Observation 68021: Agaricales sensu lato

When: 2011-05-23

Collection location: Plumas Co., California, USA [Click for map]

Who: Debbie Viess (amanitarita)

Specimen available


Proposed Names

-47% (4)
Recognized by sight: trumpet shaped mushroom with decurrent gills,
-36% (4)
Recognized by sight
-48% (4)
Recognized by sight: I have never seen real gills on this species, but I guess that there’s an exception to every rule. They were quite short…but still, blade-like gills not veins or ridges. white cap (smoothed w/age?), occurence with conifers at elevation makes it bonarii.
Based on microscopic features: spores ellipsoid, roughened, hyaline in Meltzers: 7.5 × 4.5 microns.
-5% (3)
Recognized by sight
14% (5)
Recognized by sight

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= Observer’s choice
= Current consensus


Add Comment
your god, no …
By: Debbie Viess (amanitarita)
2016-06-15 20:14:28 CEST (+0200)

what, Christian?

sorry, too much drama for me, young man.

if I have the time to find and reexamine this specimen, I will surely post the spore photos (for a while there I did not have a camera that worked for micro) and give it to Alan for DNA. But until that time, this is what we have.

It is fairly easy to see ornamentation vs smooth. I mean really, would I lie about it? Why?

There is the best of all possible worlds on some of these obsies, like for the Ceskas and a few stellar others. That falls down to a low of just a name, no photo, no specimen. And then there is the rest of us, doing the best that we can, with limited time and sometimes not the best materials, trying to make sense of our mycological world with the help of our many colleagues around the world.

Rocky, if you read all of this here, you undoubtedly saw that these spores were already shown to be inamyloid and ornamented and measured.

If it does get re-scoped
By: Rocky Houghtby
2016-06-15 19:56:21 CEST (+0200)

Could you please post photos of melzer’s mounted spores? Thanks.

Also reminds me of
By: Noah Siegel (Noah)
2016-06-15 19:54:42 CEST (+0200)

Cleistocybe (there is a C. gomphidioides, not that I think this is that species)

But they shouldn’t have roughened spores. Can you re-scope it?

my god
By: Christian (Christian Schwarz)
2016-06-15 19:42:07 CEST (+0200)


ah, but we are looking at all of the data in combination, not in isolation.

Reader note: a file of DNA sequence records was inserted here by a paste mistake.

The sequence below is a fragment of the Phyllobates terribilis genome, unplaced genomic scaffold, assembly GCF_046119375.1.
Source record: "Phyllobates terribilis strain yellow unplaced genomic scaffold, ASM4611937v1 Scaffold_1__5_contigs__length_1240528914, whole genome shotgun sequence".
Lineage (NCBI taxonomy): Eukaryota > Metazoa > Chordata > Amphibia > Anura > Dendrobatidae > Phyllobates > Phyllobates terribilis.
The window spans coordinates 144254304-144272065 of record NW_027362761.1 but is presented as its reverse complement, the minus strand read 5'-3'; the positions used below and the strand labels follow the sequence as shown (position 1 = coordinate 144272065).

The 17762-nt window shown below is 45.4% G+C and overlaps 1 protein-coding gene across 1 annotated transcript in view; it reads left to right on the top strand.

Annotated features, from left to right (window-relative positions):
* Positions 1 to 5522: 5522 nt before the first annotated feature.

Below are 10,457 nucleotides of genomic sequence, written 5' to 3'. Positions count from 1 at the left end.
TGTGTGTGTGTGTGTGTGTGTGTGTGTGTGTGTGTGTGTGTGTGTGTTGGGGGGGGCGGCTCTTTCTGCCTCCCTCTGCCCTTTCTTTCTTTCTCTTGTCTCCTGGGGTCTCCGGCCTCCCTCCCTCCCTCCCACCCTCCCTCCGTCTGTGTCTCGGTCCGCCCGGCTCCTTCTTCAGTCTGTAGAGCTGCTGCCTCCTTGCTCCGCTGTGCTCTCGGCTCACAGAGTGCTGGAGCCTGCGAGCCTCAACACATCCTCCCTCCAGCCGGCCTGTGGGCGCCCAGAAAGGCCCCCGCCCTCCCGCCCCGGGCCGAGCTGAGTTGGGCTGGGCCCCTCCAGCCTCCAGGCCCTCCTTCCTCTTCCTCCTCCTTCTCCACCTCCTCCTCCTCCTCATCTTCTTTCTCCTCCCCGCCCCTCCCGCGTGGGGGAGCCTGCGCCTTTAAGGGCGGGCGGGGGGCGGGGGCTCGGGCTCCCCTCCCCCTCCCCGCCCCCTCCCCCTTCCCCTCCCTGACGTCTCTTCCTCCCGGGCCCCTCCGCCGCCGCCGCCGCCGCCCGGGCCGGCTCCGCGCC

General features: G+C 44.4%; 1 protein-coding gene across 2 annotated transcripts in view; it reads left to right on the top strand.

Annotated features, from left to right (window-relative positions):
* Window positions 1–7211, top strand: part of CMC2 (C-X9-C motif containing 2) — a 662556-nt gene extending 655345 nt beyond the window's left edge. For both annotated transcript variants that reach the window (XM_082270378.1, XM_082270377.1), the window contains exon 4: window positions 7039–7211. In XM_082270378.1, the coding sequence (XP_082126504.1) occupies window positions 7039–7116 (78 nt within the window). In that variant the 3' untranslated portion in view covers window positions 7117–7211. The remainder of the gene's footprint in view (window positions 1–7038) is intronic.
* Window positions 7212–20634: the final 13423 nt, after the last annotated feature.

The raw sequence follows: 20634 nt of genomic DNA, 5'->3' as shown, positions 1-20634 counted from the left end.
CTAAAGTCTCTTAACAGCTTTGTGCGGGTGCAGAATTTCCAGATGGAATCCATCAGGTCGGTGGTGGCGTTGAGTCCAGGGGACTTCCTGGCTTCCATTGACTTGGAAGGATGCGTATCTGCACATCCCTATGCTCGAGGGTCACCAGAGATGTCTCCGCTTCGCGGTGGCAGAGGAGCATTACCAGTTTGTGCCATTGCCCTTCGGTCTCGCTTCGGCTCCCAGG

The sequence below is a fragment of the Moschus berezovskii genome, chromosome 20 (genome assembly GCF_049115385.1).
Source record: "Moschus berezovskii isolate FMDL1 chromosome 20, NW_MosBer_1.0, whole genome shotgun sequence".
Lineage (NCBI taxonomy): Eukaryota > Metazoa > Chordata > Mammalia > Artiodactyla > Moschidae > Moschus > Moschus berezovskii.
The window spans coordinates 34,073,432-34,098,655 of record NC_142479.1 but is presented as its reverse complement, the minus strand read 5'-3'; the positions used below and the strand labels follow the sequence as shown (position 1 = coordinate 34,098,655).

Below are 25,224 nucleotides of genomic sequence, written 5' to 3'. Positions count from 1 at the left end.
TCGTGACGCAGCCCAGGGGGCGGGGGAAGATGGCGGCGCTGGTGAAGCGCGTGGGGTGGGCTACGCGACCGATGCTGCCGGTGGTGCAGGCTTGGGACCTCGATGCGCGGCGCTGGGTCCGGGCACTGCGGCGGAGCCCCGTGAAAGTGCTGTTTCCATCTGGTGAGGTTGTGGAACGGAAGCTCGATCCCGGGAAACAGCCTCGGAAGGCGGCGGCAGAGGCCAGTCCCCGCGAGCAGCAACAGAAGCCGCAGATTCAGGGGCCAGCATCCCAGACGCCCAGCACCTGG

By: Debbie Viess (amanitarita)
2016-06-15 17:57:31 CEST (+0200)

a decurrent-true gilled, gomphioid fb with ornamented spores (this is hardly a data free obsie, altho it is not a complete mycoflora obsie with photo, sample, micro and DNA; BTW, will your new book also have micrographs within its pages? or do we just “take your word for it?” when you refer to spore characters?) and a smooth cap eliminates quite a few things: Hygrophorus, Gomphus and no doubt several others.

You are absolutely correct in that Gloeocantharellus has not yet been confirmed for the western states. Does that mean that it doesn’t exist here? Not necessarily. So, again, your As If was unwarranted. There is in fact evidence that this could be Gloeocantharellus. It is hardly proven though. Drop your AS IF, I’ll drop my I’d call it that!

Otherwise, it’s just a petty ratings war, not a search for the truth.

Why the as if?
By: Christian (Christian Schwarz)
2016-06-15 17:31:47 CEST (+0200)

A lot of things have roughened spores (Although no photo is posted here, so I guess I’d also have to consider that a “Data Free” statement per DV rules).
A lot of things have a macro stature like this.

Aaaaaaaand… Gloeocantharellus is not known from anywhere nearby. I think that sums it up.

except the micro (ornamented spores) disproves the Hygrophorus theory.
By: Debbie Viess (amanitarita)
2016-06-15 17:04:16 CEST (+0200)

if I can find this in my not so organized personal herbarium, I will get it to you, Alan.

Looks like a roughed up Hygrophorus
By: Alan Rockefeller (Alan Rockefeller)
2016-06-15 04:35:06 CEST (+0200)

DNA work would help a lot with this one.

yes, the spores were roughened (and inamyloid).
By: Debbie Viess (amanitarita)
2016-06-12 19:45:45 CEST (+0200)

and the macromorph fits Gloeocantharellus, too.

why the AS IF! Mistah Christian?

At the very least, a could be vote is warranted.

shot in the dark…
By: Debbie Viess (amanitarita)
2011-05-30 20:22:42 CEST (+0200)

first hinted at by Darv.

It does share the Gloeocantharellus gestalt tho, as well as those very short but true gills and ornamented spores. It would have to be a white Gloeocantharellus tho, even tho there was a bit of brownish-purple staining to the gill margins: G. “albidus”??!

Just returned from an internet search. There actually IS a G. pallidus, but it is NOT this mushroom. Here’s a link to the Gloeocantharellus paper, which describes the ten species in this genus which have been described worldwide:


Roughened spores?
By: Noah Siegel (Noah)
2011-05-29 20:01:20 CEST (+0200)

looks like a dried up Hygrophorus, saw a bunch of them last week that looked like this.

OK Darv, what do YOU think that it is?
By: Debbie Viess (amanitarita)
2011-05-29 19:40:31 CEST (+0200)
certainly has a Gomphus shape…
By: Debbie Viess (amanitarita)
2011-05-24 17:43:56 CEST (+0200)

but its cap is smooth and its gills are true gills, not gill ridges.

you can only do so much with a photo of an aging fruit body, but its identity was still intriguing. I’ll try and scope it today.